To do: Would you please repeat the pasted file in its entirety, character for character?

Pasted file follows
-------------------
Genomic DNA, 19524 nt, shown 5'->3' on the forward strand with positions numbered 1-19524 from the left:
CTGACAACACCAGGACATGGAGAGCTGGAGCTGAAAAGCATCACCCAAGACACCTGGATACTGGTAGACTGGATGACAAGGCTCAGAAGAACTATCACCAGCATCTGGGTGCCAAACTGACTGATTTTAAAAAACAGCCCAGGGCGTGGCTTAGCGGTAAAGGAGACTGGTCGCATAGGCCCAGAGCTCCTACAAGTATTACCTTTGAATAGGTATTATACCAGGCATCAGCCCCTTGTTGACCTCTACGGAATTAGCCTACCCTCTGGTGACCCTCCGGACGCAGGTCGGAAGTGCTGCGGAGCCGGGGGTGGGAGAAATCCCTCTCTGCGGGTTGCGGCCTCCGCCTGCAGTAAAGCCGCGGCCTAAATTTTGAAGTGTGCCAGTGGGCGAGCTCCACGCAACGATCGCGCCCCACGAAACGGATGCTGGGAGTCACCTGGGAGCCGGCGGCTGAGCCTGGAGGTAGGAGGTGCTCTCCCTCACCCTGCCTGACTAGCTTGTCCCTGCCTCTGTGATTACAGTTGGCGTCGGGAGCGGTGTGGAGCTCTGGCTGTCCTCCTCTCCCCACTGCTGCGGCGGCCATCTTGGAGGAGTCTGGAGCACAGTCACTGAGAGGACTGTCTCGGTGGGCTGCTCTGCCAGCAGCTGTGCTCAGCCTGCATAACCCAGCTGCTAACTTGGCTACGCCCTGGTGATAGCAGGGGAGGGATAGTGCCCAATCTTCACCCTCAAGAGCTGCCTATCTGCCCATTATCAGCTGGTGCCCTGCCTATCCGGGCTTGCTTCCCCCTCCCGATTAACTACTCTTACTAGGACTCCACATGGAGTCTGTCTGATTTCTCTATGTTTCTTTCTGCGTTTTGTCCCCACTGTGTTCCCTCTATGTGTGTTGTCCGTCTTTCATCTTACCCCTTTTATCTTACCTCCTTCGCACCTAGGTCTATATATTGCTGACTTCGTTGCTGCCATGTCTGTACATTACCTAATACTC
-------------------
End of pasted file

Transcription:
Genomic DNA, 19524 nt, shown 5'->3' on the forward strand with positions numbered 1-19524 from the left:
CTGACAACACCAGGACATGGAGAGCTGGAGCTGAAAAGCATCACCCAAGACACCTGGATACTGGTAGACTGGATGACAAGGCTCAGAAGAACTATCACCAGCATCTGGGTGCCAAACTGACTGATTTTAAAAAACAGCCCAGGGCGTGGCTTAGCGGTAAAGGAGACTGGTCGCATAGGCCCAGAGCTCCTACAAGTATTACCTTTGAATAGGTATTATACCAGGCATCAGCCCCTTGTTGACCTCTACGGAATTAGCCTACCCTCTGGTGACCCTCCGGACGCAGGTCGGAAGTGCTGCGGAGCCGGGGGTGGGAGAAATCCCTCTCTGCGGGTTGCGGCCTCCGCCTGCAGTAAAGCCGCGGCCTAAATTTTGAAGTGTGCCAGTGGGCGAGCTCCACGCAACGATCGCGCCCCACGAAACGGATGCTGGGAGTCACCTGGGAGCCGGCGGCTGAGCCTGGAGGTAGGAGGTGCTCTCCCTCACCCTGCCTGACTAGCTTGTCCCTGCCTCTGTGATTACAGTTGGCGTCGGGAGCGGTGTGGAGCTCTGGCTGTCCTCCTCTCCCCACTGCTGCGGCGGCCATCTTGGAGGAGTCTGGAGCACAGTCACTGAGAGGACTGTCTCGGTGGGCTGCTCTGCCAGCAGCTGTGCTCAGCCTGCATAACCCAGCTGCTAACTTGGCTACGCCCTGGTGATAGCAGGGGAGGGATAGTGCCCAATCTTCACCCTCAAGAGCTGCCTATCTGCCCATTATCAGCTGGTGCCCTGCCTATCCGGGCTTGCTTCCCCCTCCCGATTAACTACTCTTACTAGGACTCCACATGGAGTCTGTCTGATTTCTCTATGTTTCTTTCTGCGTTTTGTCCCCACTGTGTTCCCTCTATGTGTGTTGTCCGTCTTTCATCTTACCCCTTTTATCTTACCTCCTTCGCACCTAGGTCTATATATTGCTGACTTCGTTGCTGCCATGTCTGTACATTACCTAATACTC